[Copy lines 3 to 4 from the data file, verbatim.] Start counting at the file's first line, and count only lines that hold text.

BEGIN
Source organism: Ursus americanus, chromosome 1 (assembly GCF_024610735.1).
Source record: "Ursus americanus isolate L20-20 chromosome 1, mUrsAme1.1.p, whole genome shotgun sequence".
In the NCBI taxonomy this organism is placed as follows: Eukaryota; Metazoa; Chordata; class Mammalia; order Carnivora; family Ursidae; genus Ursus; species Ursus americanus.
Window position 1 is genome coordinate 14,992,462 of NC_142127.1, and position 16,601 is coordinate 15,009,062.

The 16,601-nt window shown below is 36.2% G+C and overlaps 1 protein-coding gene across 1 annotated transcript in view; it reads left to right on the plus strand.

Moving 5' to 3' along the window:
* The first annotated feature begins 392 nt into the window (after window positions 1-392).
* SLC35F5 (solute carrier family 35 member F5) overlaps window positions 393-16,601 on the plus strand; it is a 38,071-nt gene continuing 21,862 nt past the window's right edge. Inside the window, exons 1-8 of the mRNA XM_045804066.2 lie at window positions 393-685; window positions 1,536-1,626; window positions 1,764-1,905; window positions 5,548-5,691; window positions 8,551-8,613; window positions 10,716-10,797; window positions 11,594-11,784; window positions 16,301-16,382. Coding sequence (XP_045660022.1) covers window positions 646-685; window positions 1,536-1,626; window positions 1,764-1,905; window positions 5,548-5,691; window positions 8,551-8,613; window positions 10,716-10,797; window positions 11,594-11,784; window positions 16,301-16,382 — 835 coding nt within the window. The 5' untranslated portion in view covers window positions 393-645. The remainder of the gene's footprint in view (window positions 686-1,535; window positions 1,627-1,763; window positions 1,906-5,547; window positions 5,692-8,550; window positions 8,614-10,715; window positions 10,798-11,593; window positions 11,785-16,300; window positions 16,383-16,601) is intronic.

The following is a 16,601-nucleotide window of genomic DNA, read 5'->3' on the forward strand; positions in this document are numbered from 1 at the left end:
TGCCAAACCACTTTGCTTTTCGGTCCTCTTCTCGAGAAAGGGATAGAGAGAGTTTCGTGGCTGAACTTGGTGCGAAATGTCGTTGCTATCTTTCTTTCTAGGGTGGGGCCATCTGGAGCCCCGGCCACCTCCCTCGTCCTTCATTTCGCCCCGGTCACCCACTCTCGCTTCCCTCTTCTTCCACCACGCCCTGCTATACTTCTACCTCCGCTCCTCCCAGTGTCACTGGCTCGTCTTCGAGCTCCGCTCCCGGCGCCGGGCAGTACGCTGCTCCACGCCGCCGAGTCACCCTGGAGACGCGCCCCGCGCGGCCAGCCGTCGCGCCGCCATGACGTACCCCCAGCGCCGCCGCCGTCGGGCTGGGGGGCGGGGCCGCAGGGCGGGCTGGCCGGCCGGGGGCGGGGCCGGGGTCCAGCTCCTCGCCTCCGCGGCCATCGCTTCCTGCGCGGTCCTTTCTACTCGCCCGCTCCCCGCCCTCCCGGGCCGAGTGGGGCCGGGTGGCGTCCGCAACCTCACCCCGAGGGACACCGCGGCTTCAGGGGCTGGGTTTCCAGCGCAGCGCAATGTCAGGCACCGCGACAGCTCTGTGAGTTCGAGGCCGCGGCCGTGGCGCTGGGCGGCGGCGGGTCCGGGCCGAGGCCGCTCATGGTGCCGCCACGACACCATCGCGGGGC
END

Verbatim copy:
In the NCBI taxonomy this organism is placed as follows: Eukaryota; Metazoa; Chordata; class Mammalia; order Carnivora; family Ursidae; genus Ursus; species Ursus americanus.
Window position 1 is genome coordinate 14,992,462 of NC_142127.1, and position 16,601 is coordinate 15,009,062.